BAGHDAD, (AP) -Iraq’s first lady escaped unharmed Sunday from a bomb attack in downtown Baghdad that struck her motorcade, injuring four body guards.
President Jalal Talabani’s wife, Hiro Ibrahim Ahmed, was headed to the city’s central National Theater to attend a cultural festival when her motorcade was hit in the Karrada district, according to the president’s office. It was unclear whether she was the target or the attack was a random bombing.
In fighting Sunday, U.S. troops killed 18 Shiite extremists in unrelenting street battles in the capital’s Shiite militia strongholds of Sadr City, Shula and New Baghdad.
Iraqi health officials said at least 10 people — including two children — were killed in 24 hours of fighting in Sadr City, a slum of 2.5 million people and a stronghold for the Shiite Mahdi Army militia of radical cleric Muqtada al-Sadr, who is believed to be living in Iran. It was unclear whether any Shiite extremists were included in the figure because health authorities did not provide a breakdown.
In addition, the U.S. military reported Sunday that 11 al-Qaeda insurgents were killed over the weekend in central and northern Iraq, after a powerful roadside bomb killed four Marines on Friday in the deadliest attack in months in the former al-Qaeda stronghold of western Anbar province.
Amid spiraling violence, Iraqi government spokesman Ali al-Dabbagh and U.S. spokesman Rear Adm. Patrick Driscoll vowed during a news conference Sunday to maintain crackdowns.
Iraq is seeking to increase leverage on Iran, accused by the United States of financing and training Shiite militants in Iraq and of funneling lethal weapons into the country. Iranian officials have denied the allegations.
Asked about reports that some rockets made in 2007 or 2008 and seized in raids against militias were directly supplied by Iran, al-Dabbagh replied: “There is no conclusive evidence.”
A five-member Iraqi delegation returned Saturday from Tehran where they held meetings aimed at halting the suspected Iranian aid to militiamen.
Al-Dabbagh said Iraq wants friendly ties with Iran and stressed both countries share common interests.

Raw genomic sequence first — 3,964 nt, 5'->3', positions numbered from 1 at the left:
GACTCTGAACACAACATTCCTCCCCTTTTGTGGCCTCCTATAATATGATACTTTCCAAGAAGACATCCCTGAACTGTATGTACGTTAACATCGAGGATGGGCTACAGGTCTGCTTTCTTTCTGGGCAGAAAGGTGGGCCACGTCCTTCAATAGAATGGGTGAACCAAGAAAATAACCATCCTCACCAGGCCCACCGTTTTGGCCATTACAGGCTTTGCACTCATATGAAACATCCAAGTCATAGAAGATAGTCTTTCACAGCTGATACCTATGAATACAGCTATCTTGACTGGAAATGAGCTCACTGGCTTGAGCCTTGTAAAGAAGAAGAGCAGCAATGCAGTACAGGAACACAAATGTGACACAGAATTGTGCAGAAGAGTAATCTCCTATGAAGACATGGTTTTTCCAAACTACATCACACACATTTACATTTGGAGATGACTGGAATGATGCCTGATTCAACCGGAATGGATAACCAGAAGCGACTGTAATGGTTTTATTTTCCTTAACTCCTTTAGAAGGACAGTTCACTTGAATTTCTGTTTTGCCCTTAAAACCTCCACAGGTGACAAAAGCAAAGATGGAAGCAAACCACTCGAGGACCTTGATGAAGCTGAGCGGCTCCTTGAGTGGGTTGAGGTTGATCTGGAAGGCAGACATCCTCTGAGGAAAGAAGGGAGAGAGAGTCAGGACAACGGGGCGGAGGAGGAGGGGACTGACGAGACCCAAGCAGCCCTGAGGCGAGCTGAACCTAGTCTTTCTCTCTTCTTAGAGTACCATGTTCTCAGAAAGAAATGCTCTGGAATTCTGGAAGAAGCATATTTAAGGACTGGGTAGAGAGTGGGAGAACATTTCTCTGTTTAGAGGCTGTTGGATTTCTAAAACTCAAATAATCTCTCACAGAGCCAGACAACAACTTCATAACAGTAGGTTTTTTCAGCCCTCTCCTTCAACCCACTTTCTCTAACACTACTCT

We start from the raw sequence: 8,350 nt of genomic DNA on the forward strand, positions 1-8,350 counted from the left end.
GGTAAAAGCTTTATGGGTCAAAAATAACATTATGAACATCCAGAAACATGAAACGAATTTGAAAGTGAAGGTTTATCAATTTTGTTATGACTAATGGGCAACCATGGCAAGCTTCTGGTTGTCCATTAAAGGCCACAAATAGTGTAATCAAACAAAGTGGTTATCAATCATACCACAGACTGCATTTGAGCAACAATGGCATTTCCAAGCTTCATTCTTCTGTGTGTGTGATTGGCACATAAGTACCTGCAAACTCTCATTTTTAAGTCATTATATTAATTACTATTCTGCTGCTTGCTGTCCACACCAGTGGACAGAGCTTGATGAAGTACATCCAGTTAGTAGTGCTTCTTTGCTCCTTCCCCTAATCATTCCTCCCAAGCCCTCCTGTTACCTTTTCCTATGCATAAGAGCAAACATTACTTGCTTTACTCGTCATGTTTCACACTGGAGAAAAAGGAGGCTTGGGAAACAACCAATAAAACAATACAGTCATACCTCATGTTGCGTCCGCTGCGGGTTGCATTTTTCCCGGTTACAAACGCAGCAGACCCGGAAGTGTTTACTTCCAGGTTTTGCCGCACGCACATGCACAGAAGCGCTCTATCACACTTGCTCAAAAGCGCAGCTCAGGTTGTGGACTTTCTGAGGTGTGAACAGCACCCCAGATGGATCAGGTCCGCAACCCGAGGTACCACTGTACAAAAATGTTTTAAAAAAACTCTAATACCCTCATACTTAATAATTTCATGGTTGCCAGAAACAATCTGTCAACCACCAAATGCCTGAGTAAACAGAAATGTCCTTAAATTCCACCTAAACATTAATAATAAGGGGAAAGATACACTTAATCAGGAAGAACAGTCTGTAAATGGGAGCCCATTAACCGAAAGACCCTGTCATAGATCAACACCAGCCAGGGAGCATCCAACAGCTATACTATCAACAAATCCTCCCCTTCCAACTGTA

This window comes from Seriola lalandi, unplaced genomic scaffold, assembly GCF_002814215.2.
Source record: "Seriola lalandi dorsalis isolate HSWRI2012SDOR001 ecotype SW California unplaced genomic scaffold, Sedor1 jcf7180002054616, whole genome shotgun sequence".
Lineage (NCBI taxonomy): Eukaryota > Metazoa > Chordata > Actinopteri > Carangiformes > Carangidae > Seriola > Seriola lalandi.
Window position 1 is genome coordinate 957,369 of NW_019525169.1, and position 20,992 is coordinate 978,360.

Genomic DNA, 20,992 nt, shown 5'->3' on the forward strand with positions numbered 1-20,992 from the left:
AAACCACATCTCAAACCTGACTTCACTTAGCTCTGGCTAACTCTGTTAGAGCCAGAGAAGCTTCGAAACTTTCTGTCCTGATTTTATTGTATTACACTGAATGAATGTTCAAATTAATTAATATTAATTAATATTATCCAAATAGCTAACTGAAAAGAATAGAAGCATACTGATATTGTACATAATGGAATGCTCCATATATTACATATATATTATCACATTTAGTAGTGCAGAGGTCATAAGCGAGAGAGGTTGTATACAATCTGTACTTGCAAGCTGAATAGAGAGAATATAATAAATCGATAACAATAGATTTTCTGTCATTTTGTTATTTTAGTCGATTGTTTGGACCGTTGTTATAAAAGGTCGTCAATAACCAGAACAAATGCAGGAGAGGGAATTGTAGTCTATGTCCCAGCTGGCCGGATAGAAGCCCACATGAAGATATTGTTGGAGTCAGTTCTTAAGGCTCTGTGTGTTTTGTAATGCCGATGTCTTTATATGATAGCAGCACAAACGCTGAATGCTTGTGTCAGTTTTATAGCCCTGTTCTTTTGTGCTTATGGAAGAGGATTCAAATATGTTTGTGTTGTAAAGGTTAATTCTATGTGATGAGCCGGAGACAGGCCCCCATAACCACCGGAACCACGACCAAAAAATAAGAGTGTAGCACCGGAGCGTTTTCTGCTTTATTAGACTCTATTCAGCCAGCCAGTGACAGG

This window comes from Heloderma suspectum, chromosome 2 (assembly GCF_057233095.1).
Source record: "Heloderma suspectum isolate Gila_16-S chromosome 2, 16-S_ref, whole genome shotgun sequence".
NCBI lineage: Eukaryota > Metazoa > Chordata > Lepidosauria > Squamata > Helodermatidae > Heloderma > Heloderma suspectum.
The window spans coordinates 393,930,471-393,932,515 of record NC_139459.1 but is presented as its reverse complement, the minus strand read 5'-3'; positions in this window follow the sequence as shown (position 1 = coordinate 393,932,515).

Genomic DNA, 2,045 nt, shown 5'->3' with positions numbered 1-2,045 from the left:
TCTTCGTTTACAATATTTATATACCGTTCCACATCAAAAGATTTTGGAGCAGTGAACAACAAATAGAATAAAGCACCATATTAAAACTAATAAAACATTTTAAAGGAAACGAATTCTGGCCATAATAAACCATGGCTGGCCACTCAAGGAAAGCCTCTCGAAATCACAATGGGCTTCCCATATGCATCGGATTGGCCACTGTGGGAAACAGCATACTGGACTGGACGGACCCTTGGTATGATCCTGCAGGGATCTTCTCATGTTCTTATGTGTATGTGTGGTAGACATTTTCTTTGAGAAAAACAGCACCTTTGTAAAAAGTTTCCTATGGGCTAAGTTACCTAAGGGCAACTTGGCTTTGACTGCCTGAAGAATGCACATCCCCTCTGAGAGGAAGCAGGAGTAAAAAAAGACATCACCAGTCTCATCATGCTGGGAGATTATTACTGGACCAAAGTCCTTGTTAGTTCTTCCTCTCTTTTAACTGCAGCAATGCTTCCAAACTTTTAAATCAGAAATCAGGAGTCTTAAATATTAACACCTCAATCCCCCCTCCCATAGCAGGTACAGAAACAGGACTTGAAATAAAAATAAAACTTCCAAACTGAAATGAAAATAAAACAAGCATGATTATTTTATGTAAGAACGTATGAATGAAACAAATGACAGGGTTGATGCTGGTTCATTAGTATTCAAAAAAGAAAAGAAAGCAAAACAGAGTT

“We can’t ignore or deny we are neighbors. We do not want to be pushed in a struggle with any country, especially Iran,” he said during the news conference.
“We are fed up with past tensions that we have paid a costly price for because some parties have pushed Iraq (in the past) to take an aggressive attitude toward Iran.”
Iran’s Fars news agency reported that Iranian negotiators told their Iraqi counterparts that as long as the U.S. carried out attacks against the Mahdi Army in Sadr City, Iran would not restart security talks with the Americans.
Driscoll said the “multinational force endorses all dialogue,” but he said Iranian involvement in destabilizing Iraq was mostly an “issue between the government of Iraq — a sovereign nation — and Iran to discuss and seek resolution.”
Al-Dabbagh said Iraq is “seizing every opportunity to establish good relations with Iran” and called the security crackdown an internal affair. “No other party, except the Iraqis, has anything to do with this issue,” he said.
U.S. and Iraqi forces have been battling militia members for weeks as part of an Iraqi government crackdown on the fighters. The clashes have caused deep rifts among Iraq’s Shiite majority and have pulled U.S. troops into difficult urban combat.
Al-Dabbagh said the government has been largely unable to implement a $100 million project to rebuild Sadr City because of lack of security. The poor neighborhood badly needs rehabilitation of sewage, water and electricity networks.
“We continue to target Special Groups that are causing the majority of the violence,” Driscoll said about elite fighters allegedly backed by Iran.
Militia members have been blamed for firing hundreds of rockets or mortars from Sadr City into the Green Zone, the U.S.-protected area housing the U.S. Embassy and much of the Iraqi government. In the past month, more than a dozen people — including two American civilians and soldiers — have been killed inside the zone during the attacks.
In response to a question about reports that regular fighters of the Mahdi Army are increasingly joining the fight, Driscoll said: “It is difficult to say. I don’t know that for fact.”
Driscoll, meanwhile, said there was “no place for al-Qaeda” to hide in Iraq and U.S. troops were continuing to hunt them down in Diyala province and the city of Mosul, where many are believed to have fled north from Baghdad.
Increasing attacks against U.S. forces have heightened concerns that al-Qaeda in Iraq is regrouping after suffering a serious blow last year when thousands of Sunni tribesmen turned against the terrorist group, which is blamed for most of Iraq’s car bombings and suicide attacks.
The terror network announced April 19 that it was launching a one-month offensive against U.S. troops and U.S.-allied Sunnis.